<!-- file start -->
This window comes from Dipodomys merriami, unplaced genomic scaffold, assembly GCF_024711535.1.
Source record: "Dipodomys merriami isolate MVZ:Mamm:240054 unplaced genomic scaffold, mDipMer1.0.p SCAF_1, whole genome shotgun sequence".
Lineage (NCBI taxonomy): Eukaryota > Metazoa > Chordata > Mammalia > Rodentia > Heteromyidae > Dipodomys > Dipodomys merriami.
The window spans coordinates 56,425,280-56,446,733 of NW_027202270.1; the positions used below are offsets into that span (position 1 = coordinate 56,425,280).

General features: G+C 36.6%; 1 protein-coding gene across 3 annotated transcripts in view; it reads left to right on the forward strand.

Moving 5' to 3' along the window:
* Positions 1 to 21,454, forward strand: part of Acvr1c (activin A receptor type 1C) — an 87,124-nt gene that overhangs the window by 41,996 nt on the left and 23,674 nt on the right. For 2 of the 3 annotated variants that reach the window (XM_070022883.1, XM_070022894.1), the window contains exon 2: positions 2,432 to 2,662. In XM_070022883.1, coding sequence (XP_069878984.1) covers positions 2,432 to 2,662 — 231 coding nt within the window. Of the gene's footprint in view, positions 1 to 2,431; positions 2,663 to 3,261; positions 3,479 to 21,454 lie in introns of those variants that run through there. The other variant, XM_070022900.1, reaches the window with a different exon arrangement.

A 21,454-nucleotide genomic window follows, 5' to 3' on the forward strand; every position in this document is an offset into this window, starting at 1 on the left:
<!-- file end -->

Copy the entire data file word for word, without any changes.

This window comes from Dipodomys merriami, unplaced genomic scaffold, assembly GCF_024711535.1.
Source record: "Dipodomys merriami isolate MVZ:Mamm:240054 unplaced genomic scaffold, mDipMer1.0.p SCAF_1, whole genome shotgun sequence".
Lineage (NCBI taxonomy): Eukaryota > Metazoa > Chordata > Mammalia > Rodentia > Heteromyidae > Dipodomys > Dipodomys merriami.
The window spans coordinates 56,425,280-56,446,733 of NW_027202270.1; the positions used below are offsets into that span (position 1 = coordinate 56,425,280).

General features: G+C 36.6%; 1 protein-coding gene across 3 annotated transcripts in view; it reads left to right on the forward strand.

Moving 5' to 3' along the window:
* Positions 1 to 21,454, forward strand: part of Acvr1c (activin A receptor type 1C) — an 87,124-nt gene that overhangs the window by 41,996 nt on the left and 23,674 nt on the right. For 2 of the 3 annotated variants that reach the window (XM_070022883.1, XM_070022894.1), the window contains exon 2: positions 2,432 to 2,662. In XM_070022883.1, coding sequence (XP_069878984.1) covers positions 2,432 to 2,662 — 231 coding nt within the window. Of the gene's footprint in view, positions 1 to 2,431; positions 2,663 to 3,261; positions 3,479 to 21,454 lie in introns of those variants that run through there. The other variant, XM_070022900.1, reaches the window with a different exon arrangement.

A 21,454-nucleotide genomic window follows, 5' to 3' on the forward strand; every position in this document is an offset into this window, starting at 1 on the left: